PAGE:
Tatupu isn’t much in coverage, which is where Curry will help the team the most.  Linebacker coverage was a major issue last year, and Curry and Hill offer two very strong coverage options for linebackers.  This is not your father’s cover two defense; Tatupu isn’t going to be running vertically here.  The other thing Curry will help is that when he gets enough experience so that he doesn’t have to come off the field in third down, it will virtually eliminate the need for a dime back in the Seahawks defense, which is good, because safety is one of their thinnest positions.  DT Brandon Mebane is a largely unheralded tackle against the run and the pass.  While it’s not certain that they’ll have a top 5-10 defensive unit, it’s certainly looking good.

The veteran offensive line collapsed last year, and it’s really hurting right now.  Walter Jones’ status for the season is very much in question after arthroscopic knee surgery, he might miss the rest of the preseason, or the entire regular season.  The team already released veteran LG Mike Wahle earlier this month due to health concerns and performance issues.  C Chris Spencer’s performance is a major question mark, and you have to be disappointed that a 2005 first round pick as an interior lineman has not become a force on the the inside.  Rob Sims and Manfield Wrotto are no ones idea of a top guard tandem, though they might end up being the strength of the offensive line.  If Walter Jones is healthy enough to play, they’ll have their bookend RT back in Sean Locklear.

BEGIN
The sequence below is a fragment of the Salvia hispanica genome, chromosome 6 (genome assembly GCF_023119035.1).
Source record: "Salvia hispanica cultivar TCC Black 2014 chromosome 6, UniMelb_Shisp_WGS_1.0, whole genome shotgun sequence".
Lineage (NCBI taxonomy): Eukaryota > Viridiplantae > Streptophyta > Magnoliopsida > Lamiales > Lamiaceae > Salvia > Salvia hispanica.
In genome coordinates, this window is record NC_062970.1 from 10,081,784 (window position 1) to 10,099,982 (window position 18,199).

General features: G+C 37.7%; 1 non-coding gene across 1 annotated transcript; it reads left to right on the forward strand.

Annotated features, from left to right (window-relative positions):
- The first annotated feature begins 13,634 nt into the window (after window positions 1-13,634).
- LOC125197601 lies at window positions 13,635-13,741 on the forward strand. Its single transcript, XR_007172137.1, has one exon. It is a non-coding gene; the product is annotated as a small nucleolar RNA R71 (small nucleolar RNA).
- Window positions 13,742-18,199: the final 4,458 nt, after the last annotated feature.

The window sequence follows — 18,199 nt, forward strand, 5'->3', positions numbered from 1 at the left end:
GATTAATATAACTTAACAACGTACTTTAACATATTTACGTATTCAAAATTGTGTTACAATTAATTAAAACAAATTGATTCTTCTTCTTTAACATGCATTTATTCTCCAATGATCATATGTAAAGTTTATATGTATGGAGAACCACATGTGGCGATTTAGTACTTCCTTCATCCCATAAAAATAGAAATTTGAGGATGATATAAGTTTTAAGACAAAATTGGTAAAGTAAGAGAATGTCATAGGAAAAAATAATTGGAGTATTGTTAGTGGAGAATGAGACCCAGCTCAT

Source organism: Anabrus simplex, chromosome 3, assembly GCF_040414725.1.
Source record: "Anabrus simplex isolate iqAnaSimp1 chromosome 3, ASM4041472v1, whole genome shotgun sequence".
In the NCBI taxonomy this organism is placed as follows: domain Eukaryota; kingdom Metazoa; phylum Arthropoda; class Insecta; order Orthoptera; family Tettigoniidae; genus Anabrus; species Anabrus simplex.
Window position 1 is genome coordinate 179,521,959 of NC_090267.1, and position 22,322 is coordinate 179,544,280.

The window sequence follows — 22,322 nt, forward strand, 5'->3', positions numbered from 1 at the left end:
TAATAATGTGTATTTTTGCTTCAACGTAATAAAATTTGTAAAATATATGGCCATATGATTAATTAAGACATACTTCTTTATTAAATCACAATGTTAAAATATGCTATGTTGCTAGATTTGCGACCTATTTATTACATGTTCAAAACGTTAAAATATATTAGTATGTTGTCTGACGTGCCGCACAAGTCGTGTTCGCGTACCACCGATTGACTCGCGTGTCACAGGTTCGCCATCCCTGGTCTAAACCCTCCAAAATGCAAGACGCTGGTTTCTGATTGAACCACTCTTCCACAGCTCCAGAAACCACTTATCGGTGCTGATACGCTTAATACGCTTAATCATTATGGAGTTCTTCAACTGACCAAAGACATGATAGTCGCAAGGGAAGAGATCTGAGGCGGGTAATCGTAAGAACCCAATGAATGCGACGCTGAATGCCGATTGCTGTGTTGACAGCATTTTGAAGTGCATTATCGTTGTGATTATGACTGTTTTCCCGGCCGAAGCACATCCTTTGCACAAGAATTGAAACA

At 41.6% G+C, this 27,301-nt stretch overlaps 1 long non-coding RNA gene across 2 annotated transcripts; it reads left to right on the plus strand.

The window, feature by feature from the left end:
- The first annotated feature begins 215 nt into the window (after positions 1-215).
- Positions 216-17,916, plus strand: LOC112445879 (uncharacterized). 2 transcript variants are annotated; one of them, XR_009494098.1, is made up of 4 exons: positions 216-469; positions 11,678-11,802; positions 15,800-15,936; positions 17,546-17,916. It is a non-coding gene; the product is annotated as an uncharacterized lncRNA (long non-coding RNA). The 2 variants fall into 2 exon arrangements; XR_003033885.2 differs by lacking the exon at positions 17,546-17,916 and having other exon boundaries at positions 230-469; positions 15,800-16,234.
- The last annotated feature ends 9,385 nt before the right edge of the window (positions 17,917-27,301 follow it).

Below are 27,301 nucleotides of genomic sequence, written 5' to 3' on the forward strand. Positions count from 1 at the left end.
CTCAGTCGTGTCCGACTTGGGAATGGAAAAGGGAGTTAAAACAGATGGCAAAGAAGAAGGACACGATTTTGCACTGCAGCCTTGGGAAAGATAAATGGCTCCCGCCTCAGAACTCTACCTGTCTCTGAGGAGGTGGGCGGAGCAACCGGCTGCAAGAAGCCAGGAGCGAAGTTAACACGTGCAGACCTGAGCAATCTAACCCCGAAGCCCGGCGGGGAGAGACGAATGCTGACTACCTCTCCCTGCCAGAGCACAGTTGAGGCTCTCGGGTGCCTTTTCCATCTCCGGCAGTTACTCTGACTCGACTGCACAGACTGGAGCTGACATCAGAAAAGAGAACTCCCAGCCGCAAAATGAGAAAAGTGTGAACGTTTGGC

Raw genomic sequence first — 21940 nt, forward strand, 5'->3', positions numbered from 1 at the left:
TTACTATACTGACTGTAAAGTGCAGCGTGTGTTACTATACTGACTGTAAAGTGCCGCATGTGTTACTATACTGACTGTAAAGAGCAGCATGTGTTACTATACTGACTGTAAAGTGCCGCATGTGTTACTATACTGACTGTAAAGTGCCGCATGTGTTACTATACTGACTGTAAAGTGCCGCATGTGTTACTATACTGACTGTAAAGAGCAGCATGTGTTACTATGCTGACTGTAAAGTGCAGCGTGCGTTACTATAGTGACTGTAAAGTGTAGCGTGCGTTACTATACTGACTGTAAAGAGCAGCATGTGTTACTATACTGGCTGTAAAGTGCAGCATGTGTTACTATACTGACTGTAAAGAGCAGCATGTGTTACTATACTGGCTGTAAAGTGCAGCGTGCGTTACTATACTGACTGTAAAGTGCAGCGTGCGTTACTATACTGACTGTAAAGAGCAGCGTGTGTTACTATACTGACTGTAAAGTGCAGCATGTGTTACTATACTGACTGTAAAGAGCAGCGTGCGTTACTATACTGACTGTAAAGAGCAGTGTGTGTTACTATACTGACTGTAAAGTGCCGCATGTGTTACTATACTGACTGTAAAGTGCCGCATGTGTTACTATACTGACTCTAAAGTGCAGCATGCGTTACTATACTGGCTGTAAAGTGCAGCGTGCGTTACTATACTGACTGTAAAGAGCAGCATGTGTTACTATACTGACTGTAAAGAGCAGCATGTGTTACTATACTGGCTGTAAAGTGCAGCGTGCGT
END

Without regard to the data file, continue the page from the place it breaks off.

Other than that, the Seahawks will plant their franchise (Matt Hasselbeck) behind Center, and ask their very volatile skill position players to help them win games.  The tight end position is the most solidified, where John Carlson was everything the Seahawks wanted coming out of Notre Dame.  He’s the ideal west coast tight end: a blocker who is functionally athletic and is better in the red zone than any other part of the field.